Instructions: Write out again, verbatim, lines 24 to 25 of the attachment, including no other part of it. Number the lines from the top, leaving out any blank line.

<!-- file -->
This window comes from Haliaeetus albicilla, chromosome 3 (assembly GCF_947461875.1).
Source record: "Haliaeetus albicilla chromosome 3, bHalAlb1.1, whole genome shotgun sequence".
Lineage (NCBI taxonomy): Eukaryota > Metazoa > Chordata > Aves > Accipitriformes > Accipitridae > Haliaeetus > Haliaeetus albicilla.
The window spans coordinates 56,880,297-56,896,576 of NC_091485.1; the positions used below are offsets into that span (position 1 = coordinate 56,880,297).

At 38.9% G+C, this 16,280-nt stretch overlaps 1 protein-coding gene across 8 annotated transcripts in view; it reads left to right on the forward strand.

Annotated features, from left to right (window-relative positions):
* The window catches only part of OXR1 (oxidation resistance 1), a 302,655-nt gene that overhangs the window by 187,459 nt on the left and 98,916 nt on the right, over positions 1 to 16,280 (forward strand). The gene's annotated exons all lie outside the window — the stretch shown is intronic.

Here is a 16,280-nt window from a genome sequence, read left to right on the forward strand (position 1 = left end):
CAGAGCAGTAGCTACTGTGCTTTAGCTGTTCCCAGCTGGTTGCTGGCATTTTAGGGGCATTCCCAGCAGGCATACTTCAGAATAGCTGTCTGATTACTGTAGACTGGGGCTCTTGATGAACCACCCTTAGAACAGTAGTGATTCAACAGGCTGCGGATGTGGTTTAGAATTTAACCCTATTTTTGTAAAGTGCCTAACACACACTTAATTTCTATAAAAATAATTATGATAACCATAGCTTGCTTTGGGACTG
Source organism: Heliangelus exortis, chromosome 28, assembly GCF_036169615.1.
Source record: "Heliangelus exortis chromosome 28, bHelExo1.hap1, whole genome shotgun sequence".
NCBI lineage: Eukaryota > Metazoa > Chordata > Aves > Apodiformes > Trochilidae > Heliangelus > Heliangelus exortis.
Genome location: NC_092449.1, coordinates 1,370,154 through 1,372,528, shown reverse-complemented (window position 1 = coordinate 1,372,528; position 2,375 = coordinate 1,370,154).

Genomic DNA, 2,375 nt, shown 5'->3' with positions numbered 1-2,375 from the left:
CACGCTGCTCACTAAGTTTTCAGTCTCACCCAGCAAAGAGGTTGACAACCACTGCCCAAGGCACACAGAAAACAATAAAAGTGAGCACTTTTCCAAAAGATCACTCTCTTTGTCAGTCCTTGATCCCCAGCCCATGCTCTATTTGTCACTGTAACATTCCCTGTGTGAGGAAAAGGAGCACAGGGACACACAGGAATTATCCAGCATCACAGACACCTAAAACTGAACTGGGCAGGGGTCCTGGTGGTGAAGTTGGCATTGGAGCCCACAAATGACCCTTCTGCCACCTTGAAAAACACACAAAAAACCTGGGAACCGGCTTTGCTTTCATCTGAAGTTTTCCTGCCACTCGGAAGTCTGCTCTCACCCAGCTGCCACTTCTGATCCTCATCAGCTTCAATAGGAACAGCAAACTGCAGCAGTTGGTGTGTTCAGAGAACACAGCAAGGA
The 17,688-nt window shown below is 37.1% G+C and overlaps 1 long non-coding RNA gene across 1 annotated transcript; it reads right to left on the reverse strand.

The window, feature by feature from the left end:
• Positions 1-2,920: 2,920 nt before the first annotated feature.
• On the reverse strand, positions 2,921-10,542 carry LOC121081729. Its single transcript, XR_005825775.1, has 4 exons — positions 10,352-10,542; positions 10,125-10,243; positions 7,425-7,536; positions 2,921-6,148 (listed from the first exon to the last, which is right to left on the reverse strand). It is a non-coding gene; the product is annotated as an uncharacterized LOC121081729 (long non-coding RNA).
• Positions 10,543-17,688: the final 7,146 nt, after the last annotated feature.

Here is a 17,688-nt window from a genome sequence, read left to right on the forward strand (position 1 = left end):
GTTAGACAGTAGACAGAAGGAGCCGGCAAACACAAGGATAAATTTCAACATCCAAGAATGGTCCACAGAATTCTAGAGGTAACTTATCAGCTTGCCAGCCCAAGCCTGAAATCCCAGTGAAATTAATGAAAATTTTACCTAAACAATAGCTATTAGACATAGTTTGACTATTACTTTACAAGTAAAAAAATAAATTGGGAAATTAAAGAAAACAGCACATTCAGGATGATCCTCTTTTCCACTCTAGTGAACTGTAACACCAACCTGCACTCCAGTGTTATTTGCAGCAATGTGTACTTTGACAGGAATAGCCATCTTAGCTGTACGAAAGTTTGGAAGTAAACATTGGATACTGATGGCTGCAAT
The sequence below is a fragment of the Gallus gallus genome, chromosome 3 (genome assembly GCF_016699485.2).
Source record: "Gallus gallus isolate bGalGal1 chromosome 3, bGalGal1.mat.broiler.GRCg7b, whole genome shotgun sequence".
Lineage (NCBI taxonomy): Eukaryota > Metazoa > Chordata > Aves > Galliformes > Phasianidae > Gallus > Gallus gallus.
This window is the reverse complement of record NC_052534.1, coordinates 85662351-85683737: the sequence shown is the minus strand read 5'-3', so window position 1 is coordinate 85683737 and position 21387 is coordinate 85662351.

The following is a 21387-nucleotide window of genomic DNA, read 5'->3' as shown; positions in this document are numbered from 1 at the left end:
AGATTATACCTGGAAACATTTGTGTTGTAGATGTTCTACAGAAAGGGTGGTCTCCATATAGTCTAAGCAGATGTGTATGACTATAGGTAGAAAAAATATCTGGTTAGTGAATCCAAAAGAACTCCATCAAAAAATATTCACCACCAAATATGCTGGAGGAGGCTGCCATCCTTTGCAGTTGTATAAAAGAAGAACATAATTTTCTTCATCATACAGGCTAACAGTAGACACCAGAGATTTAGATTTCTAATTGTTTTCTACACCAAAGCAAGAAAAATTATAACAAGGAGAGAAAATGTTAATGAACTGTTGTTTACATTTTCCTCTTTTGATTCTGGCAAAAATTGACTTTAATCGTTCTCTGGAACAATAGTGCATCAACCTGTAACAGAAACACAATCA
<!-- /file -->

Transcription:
Source record: "Gallus gallus isolate bGalGal1 chromosome 3, bGalGal1.mat.broiler.GRCg7b, whole genome shotgun sequence".
Lineage (NCBI taxonomy): Eukaryota > Metazoa > Chordata > Aves > Galliformes > Phasianidae > Gallus > Gallus gallus.